Get a grip with new safety footwear rating system

The Health and Safety Laboratory has stepped up the safety campaign by developing a slip resistance ratings system for safety shoes and boots.

GRIP, a one to five stars rating system, helps employers select the most appropriate footwear for their particular work environment.

Footwear manufacturers who sign up to the scheme can display the assigned rating on their product packaging.

Kevin Hallas, falls prevention technical lead at the Health and Safety Laboratory, said that ratings were given along with a “rating year”.

“So footwear tested in the 12 months to 31 March 2015 will be assigned a rating year of 2015,” he explained, writing in an article for Health and Safety at Work.

“Manufacturers will be able to use the rating until the end of the rating year and products will have to be re-rated every year to retain their status.

“For low hazard environments,” he continued, “one star footwear should be adequate to protect staff from slips. Where slips are known to occur, two or three star footwear will reduce these incidents. In more challenging workplaces, such as manufacturing areas with contamination on the floor, four or five star footwear will be more appropriate.

“Risk assessment reviews will help to determine whether the right footwear is being used — so if slips are still occurring in lower rated footwear an upgrade might be necessary, whereas if high levels of wear and no slips are noted with four star a reduction to three star might be adequate.”

In order to “get a full understanding” of the most effective footwear to use, other safety requirements such as toe protection or cleating pattern of the sole should be considered in conjunction with the GRIP ratings, he advised.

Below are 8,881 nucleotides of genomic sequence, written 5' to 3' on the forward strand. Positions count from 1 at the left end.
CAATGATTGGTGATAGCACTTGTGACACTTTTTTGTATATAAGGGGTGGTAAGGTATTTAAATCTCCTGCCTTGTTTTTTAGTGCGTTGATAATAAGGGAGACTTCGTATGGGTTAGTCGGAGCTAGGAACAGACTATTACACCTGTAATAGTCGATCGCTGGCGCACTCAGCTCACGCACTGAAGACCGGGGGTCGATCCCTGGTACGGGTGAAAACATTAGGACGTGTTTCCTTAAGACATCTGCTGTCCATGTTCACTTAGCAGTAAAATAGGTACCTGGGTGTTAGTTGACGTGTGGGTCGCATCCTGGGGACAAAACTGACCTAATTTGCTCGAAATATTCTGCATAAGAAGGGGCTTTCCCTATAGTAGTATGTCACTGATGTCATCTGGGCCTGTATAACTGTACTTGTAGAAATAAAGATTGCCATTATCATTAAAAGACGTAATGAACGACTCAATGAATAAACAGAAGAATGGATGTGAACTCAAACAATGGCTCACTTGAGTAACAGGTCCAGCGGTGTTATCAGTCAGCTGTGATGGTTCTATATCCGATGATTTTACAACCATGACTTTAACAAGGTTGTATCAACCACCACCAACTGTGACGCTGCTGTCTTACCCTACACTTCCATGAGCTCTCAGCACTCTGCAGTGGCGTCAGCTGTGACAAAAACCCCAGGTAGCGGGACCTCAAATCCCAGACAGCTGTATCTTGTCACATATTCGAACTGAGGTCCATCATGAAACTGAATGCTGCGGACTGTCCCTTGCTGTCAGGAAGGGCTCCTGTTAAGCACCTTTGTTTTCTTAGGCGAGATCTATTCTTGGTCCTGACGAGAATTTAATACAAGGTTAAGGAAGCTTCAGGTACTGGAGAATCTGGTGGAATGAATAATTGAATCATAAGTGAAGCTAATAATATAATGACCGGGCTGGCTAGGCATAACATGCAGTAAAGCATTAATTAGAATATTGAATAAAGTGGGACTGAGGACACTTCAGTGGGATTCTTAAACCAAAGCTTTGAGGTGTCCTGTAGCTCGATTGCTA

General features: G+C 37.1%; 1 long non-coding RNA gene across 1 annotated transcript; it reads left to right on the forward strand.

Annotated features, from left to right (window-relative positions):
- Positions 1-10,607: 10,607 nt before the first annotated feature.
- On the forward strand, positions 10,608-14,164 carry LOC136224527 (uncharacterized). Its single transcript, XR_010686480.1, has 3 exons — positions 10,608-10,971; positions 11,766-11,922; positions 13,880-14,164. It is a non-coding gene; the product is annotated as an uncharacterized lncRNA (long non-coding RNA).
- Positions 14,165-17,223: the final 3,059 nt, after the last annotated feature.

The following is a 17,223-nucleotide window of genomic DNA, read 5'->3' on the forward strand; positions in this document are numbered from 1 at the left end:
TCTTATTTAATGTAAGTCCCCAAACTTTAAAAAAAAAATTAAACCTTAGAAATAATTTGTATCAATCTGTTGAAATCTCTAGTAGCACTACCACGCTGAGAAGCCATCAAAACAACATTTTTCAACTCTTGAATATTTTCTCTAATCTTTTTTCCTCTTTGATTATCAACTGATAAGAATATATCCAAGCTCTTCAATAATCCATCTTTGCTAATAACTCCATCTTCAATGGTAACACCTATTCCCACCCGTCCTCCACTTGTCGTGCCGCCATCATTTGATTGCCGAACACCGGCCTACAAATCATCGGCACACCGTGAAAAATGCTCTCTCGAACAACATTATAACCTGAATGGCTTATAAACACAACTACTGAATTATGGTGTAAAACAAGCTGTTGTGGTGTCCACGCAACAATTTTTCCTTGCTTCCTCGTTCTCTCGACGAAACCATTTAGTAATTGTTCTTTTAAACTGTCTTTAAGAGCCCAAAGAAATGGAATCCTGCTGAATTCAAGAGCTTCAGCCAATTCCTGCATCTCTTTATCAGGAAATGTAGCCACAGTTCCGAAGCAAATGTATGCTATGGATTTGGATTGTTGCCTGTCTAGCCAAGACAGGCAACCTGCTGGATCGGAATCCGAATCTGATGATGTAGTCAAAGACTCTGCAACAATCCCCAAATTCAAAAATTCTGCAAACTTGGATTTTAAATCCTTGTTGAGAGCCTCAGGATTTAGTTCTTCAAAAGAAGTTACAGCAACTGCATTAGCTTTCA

If enough manufacturers sign up to the new scheme, Mr Hallas said “it should help employers see easily whether footwear meets the standard they need”.

A footprint in the safety landscape

The new rating system came in response to “some concerns” about the accuracy of existing measuring systems.

“HSL uses instead a system of ramp testing,” Mr Hallas explained. “The ramp consists of an adjustable platform, fitted with ceramic tile flooring with a friction coefficient (CoF) typical of the average workplace floor. A fall arrest harness is attached to an overhead frame to prevent injury to the operator, who dons the footwear after the sole is rubbed with abrasive paper to simulate light use.”

“The operator carries out a series of controlled walks over the floor surface, which has a contaminant applied — either running water or a viscous glycerol solution. The operator takes a series of half steps forward then back at a defined speed, before returning to their start position. If they do not slip, the platform’s angle of inclination is increased by one degree and the procedure is repeated until a slip occurs. This is recorded as the slip angle.

“The test is repeated eight times for each of two operators. The process is then repeated with two more pairs of the same model shoe or boot to account for production variability. The average of the results is used to generate the GRIP rating.”

A GRIP rating is generated from the average of the results.

Slips, trips and falls remain one of the most common causes of major injury to employees at work and Mr Hallas said wet surfaces, coupled with the wrong footwear, were often to blame.

He stated: “The HSL’s one star to three star ratings reflect footwear slip resistance where water is present. To simulate environments with more viscous contaminants such as oils, the four and five star ratings also require a minimum CoF with glycerol contamination.”

The new scheme was launched on 17th June 2014 at the Safety and Health Expo in London.

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